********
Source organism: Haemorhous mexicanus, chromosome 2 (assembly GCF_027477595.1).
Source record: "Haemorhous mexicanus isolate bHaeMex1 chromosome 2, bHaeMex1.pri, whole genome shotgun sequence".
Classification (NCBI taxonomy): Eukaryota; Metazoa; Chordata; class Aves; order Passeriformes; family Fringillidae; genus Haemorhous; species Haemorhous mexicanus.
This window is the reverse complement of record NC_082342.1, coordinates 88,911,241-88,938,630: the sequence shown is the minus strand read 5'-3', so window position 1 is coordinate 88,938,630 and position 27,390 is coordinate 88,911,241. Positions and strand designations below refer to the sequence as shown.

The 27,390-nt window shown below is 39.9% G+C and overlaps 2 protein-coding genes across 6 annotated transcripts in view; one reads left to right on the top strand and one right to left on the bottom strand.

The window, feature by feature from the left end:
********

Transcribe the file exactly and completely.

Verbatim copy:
Source organism: Haemorhous mexicanus, chromosome 2 (assembly GCF_027477595.1).
Source record: "Haemorhous mexicanus isolate bHaeMex1 chromosome 2, bHaeMex1.pri, whole genome shotgun sequence".
Classification (NCBI taxonomy): Eukaryota; Metazoa; Chordata; class Aves; order Passeriformes; family Fringillidae; genus Haemorhous; species Haemorhous mexicanus.
This window is the reverse complement of record NC_082342.1, coordinates 88,911,241-88,938,630: the sequence shown is the minus strand read 5'-3', so window position 1 is coordinate 88,938,630 and position 27,390 is coordinate 88,911,241. Positions and strand designations below refer to the sequence as shown.

The 27,390-nt window shown below is 39.9% G+C and overlaps 2 protein-coding genes across 6 annotated transcripts in view; one reads left to right on the top strand and one right to left on the bottom strand.

The window, feature by feature from the left end: